A Day of Heroes


Like you, I haven’t forgotten, 19 years ago so many good men and women perished in the worst attack on American civilians ever mounted. But the response was so very heartening and has lessons for us today. This is the story of one of them, first published on 10 September 2011 as A Man for all Seasons, as indeed he was.


There were plenty of heroes on 9/11. Fire and police and port authority all going in. Passengers counterattacking on Flight 93 and various civilians and military in New York and the Pentagon. Even what the military calls NCA, the National Command Authority.


If you can keep your head when all about you

Are losing theirs and blaming it on you;

If you can trust yourself when all men doubt you,

But make allowance for their doubting too;

If you can wait and not be tired by waiting,

Or, being lied about, don’t deal in lies,

Or, being hated, don’t give way to hating,

And yet don’t look too good, nor talk too wise;

If you can talk with crowds and keep your virtue,

Or walk with kings – nor lose the common touch;

If neither foes nor loving friends can hurt you;

If all men count with you, but none too much;

If you can fill the unforgiving minute

With sixty seconds’ worth of distance run –

Yours is the Earth and everything that’s in it,

And – which is more – you’ll be a Man my son!


But the one that is my especial hero of the day; is my hero because of how he lived his life.

A British NCO from Cornwall who served in the Parachute Regiment, immigrated to the US, served as Platoon Leader, B Co 2/7 Cavalry in the 1st Cavalry Division (Airmobile) in the battle of Ia Drang, where he gave the British commands of ‘Fix Bayonets, On Line, Ready forward’. His picture is on the cover of ‘We Were Soldiers’. It is a praiseworthy story prompting us to Remember ,


but it doesn’t end there.

On 9/11 he was vice-president in charge of security at Morgan Stanley Dean Witter. We all know what happened that day, but do we remember that only six Morgan Stanley employees died when their building was obliterated. One them was this man, now a retired Colonel, who stayed to make sure he got his people out. In all those situations, he was singing an old song commemorating the resistance of the Cornish against the British, and Roark’s Drift in the Boer War, and other engagements. That song is:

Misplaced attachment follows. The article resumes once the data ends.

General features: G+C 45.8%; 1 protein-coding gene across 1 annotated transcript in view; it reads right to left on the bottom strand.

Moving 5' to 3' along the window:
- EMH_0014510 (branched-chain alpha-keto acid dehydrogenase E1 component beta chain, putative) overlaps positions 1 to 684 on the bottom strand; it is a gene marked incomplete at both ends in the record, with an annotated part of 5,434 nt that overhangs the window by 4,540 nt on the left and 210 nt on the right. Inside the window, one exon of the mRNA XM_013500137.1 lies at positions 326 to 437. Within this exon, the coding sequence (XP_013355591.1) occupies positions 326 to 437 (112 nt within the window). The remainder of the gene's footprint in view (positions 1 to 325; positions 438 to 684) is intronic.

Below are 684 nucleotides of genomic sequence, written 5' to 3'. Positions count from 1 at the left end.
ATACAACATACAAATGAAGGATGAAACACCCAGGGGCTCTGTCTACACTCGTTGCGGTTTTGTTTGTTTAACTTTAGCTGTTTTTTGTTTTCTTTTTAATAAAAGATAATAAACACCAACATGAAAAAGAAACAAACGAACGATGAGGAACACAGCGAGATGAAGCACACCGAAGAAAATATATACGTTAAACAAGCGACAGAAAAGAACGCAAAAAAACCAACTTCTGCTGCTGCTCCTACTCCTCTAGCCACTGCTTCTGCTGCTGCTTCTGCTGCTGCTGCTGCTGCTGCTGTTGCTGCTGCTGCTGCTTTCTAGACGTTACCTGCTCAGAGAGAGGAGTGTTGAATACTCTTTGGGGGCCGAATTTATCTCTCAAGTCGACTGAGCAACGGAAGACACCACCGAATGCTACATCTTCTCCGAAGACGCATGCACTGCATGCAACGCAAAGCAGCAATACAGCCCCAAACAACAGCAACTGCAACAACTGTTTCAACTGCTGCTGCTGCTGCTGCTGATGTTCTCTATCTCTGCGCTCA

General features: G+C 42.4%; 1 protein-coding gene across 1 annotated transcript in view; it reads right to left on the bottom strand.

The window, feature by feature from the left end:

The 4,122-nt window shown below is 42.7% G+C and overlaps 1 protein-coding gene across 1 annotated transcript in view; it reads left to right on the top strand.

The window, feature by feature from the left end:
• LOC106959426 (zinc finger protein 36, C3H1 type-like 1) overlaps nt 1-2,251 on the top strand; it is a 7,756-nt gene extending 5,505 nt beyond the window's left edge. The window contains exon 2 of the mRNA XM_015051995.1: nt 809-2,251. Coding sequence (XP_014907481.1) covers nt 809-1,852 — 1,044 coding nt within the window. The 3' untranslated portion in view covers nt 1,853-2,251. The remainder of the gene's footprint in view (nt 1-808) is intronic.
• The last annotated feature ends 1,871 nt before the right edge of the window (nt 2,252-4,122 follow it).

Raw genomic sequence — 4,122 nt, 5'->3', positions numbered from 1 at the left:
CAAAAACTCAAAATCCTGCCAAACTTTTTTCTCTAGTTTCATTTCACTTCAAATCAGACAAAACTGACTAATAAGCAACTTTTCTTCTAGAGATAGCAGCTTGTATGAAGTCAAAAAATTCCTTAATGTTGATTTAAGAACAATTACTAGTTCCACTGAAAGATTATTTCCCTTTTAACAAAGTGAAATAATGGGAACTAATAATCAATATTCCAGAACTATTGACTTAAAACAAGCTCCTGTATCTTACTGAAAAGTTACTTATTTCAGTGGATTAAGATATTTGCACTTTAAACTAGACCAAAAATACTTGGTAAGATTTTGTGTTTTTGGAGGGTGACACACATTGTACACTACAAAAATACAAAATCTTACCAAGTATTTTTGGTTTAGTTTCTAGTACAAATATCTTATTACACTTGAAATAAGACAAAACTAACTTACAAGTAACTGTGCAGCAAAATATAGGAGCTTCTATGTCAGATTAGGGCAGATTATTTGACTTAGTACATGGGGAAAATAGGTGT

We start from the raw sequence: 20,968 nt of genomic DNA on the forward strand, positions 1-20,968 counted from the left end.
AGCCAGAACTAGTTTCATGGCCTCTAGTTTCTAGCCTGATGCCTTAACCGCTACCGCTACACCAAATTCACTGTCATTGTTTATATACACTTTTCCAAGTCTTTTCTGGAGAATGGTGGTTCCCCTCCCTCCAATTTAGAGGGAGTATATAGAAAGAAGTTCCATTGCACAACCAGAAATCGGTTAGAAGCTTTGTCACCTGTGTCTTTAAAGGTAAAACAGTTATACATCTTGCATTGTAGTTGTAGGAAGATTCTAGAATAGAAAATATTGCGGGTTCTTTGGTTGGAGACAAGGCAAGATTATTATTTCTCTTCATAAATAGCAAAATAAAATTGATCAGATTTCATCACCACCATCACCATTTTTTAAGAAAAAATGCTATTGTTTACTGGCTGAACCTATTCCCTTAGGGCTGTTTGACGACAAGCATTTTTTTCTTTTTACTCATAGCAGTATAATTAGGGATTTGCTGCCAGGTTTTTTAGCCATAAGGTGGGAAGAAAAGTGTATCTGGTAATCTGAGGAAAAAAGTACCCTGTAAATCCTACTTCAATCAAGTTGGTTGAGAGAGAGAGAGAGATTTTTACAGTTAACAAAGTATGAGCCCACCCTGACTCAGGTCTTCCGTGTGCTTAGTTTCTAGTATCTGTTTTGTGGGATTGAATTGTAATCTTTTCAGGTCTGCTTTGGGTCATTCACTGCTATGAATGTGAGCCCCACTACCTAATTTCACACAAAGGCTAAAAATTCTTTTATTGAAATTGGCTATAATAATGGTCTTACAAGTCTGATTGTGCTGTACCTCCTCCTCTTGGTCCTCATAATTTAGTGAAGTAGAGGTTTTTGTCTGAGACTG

Men of Cornwall stop your dreaming;
Can’t you see their spearpoints gleaming?
See their warriors’ pennants streaming
To this battlefield.
Men of Cornwall stand ye steady;
It cannot be ever said ye
for the battle were not ready;
Stand and never yield!

That man was Colonel Rick Rescorla and he is a legend in the 7th Cavalry. He is not a man any of us should ever forget. A real life Sagaman, who lived quietly amongst us. From Shakespeare:

“His life was gentle, and the elements
So mix’d in him that Nature might stand up
And say to all the world ‘This was a man!'”

The tragedy of 911 was this; multiplied by three thousand.

Never forget.

After having reached safety, Rescorla returned to the building to rescue others still inside. He was last seen heading up the stairs of the tenth floor of the collapsing WTC 2. His remains have not been recovered. He left a wife and two children.

He is my hero not least because he fulfilled to the last breath the leadership credo that the Air Force taught me, and so many others:

First: The Mission

Always: the People

Last: Yourself

And thus, on this September 10th the story of how the people of a great American financial institution were rescued by the 7th U.S. Cavalry (Custer’s Own).

About NEO
Lineman, Electrician, Industrial Control technician, Staking Engineer, Inspector, Quality Assurance Manager, Chief Operations Officer

16 Responses to A Day of Heroes

  1. audremyers says:

    This is what I wrote in a global email to the congregation.

    Nineteen years ago today, we watched in horror and disbelief as planes hit the Twin Towers in New York City. And then the Pentagon. And then we heard that another plane went down in Pennsylvania. We couldn’t fathom such things! This was so beyond our imagination we could scarcely accept what we were seeing. This was impossible! How could this happen?

    Christians went to their knees, and then to their churches. We called all our families to make sure everyone was ok, regardless of where they lived. We needed to hear their voices.

    The Book of Common Prayer, our prayers as ‘just us folks’, offered comfort in “O God, merciful and compassionate, who art ever ready to hear the prayers of those who put their trust in thee; Graciously hearken to us who call upon thee, and grant us thy help in this our need; through Jesus Christ our Lord. Amen.” Then we made up our own prayers because this was so big, so frightening, so evil that we needed our prayers to cover all the people who were killed.